September 2014

SciDAC-3 investigators gather to share research advances and highlights

Sudip Dosanjh’s talk about the National Energy Research Scientific Computing (NERSC) Center’s next-generation supercomputer was a working-lunch presentation at the SciDAC-3 Principal Investigators meeting held recently in Washington.

SciDAC-3 is the third cycle of the Scientific Discovery through Advanced Computing program. It’s administered by the Advanced Scientific Computing Research (ASCR) program in the DOE Office of Science in partnership with the office’s Basic Energy Sciences, Biological and Environmental Research, Fusion Energy Sciences, High Energy Physics, and Nuclear Physics programs.

Starting in 2011, four SciDAC Institutes – FASTMath, QUEST, SUPER and SDAV – were established, comprised of 24 participating organizations from DOE national laboratories, universities and industry. Institutes disseminate research advances in applied mathematics and computer science and develop high-performance computing tools and resources for scientific discovery through modeling and simulation. Each of 18 science partnership projects collaborate with one or more SciDAC Institutes to exploit high-performance computing and advance scientific frontiers in an area of strategic importance to the Office of Science.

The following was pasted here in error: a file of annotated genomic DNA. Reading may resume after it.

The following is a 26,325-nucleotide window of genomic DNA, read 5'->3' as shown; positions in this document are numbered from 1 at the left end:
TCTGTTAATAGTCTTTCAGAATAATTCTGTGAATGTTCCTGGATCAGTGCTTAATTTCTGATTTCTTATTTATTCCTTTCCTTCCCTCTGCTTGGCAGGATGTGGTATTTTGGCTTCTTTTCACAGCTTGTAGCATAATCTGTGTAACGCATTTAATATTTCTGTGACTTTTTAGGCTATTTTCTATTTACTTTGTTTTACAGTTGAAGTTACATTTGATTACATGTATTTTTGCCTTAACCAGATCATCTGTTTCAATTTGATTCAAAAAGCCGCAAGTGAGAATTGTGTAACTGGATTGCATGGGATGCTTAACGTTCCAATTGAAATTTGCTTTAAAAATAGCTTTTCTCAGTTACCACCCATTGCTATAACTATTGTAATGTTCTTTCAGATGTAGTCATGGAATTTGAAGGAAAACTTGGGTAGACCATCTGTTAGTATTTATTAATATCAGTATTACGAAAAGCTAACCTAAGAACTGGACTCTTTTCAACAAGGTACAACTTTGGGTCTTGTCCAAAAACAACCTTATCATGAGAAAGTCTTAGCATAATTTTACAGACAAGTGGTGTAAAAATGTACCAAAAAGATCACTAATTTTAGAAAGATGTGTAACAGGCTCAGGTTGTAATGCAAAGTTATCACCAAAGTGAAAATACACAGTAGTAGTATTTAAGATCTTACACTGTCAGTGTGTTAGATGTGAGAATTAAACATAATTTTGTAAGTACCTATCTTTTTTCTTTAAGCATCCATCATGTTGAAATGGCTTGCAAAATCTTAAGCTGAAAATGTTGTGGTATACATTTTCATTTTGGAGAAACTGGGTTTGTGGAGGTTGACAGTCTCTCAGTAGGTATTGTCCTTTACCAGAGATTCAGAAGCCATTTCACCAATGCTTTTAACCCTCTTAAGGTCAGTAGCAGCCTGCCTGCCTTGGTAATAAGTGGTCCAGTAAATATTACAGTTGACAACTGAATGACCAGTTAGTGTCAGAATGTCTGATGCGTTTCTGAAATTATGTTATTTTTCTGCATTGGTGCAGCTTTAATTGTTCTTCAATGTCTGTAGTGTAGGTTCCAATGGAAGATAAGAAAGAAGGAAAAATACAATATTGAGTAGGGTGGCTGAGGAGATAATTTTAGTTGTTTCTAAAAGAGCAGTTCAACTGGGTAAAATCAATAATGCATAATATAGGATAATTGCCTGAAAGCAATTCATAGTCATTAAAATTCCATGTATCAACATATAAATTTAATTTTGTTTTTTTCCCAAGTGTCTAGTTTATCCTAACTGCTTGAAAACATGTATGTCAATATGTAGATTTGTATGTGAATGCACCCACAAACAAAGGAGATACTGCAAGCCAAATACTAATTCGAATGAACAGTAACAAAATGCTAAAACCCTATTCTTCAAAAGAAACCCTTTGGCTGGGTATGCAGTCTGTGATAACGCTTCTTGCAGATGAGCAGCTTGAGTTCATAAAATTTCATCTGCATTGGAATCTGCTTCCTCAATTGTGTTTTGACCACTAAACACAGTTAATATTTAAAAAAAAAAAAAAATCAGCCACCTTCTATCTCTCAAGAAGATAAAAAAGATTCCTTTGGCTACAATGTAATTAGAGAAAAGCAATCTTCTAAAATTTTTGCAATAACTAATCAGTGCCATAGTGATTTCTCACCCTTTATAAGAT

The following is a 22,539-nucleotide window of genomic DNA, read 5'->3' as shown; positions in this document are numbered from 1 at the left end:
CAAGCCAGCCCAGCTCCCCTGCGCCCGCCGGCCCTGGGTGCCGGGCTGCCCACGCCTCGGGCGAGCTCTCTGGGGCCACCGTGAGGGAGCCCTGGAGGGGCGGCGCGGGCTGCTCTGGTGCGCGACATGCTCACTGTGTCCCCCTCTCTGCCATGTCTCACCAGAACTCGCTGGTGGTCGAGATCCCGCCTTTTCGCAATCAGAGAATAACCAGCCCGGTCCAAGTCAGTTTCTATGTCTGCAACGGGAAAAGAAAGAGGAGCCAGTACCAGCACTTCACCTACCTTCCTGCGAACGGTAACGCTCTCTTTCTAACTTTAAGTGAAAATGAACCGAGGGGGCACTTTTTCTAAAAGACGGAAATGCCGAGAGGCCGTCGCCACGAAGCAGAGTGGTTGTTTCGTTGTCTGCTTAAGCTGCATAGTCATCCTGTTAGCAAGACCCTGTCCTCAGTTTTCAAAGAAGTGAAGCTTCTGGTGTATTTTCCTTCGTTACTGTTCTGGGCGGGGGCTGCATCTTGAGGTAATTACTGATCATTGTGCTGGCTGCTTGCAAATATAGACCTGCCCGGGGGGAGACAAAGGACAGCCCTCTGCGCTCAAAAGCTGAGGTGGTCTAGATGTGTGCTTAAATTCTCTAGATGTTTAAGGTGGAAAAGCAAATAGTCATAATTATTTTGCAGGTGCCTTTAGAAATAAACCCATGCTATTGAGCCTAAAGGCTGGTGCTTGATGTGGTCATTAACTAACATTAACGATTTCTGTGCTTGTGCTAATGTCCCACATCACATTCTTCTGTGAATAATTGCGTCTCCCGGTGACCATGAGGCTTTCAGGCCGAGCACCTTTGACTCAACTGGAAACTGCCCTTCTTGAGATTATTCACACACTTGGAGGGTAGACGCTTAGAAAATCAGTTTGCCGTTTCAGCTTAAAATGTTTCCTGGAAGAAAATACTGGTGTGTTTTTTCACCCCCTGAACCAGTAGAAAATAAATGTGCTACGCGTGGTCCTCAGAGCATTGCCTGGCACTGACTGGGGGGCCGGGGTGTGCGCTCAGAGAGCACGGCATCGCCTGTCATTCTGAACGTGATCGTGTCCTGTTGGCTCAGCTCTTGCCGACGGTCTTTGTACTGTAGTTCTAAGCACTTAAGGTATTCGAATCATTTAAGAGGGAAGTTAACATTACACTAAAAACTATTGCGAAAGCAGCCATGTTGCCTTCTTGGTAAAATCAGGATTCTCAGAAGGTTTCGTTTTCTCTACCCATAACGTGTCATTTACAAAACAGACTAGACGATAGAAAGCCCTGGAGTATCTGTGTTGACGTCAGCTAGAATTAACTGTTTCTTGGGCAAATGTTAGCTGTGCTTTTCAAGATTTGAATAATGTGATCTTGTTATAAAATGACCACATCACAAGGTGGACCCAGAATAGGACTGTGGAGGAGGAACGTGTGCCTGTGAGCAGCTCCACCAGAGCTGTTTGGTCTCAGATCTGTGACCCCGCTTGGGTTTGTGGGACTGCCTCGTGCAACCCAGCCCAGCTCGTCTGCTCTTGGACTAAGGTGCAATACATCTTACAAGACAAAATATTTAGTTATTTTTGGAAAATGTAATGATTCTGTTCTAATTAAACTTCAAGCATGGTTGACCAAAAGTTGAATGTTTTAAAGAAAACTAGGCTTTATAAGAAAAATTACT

The presentations at the SciDAC-3 PI meeting covered a range of topics from ion-modeling in biology and multiscale Earth-system modeling to first-principle simulations in nuclear physics and nanomaterials to uncertainty quantification in extreme-scale scientific computing.

Other meeting highlights included a session featuring 68 poster presentations from SciDAC Institutes and projects. The meeting concluded with a panel discussion on “Computer Science, Math, and Science: Harnessing the Troika.” The dialogue provided an opportunity for the SciDAC-3 community to share and learn from their personal experiences on effective interdisciplinary collaborations, accelerating technology transfer among various projects, and other matters at the heart of successful high-performance computational science research.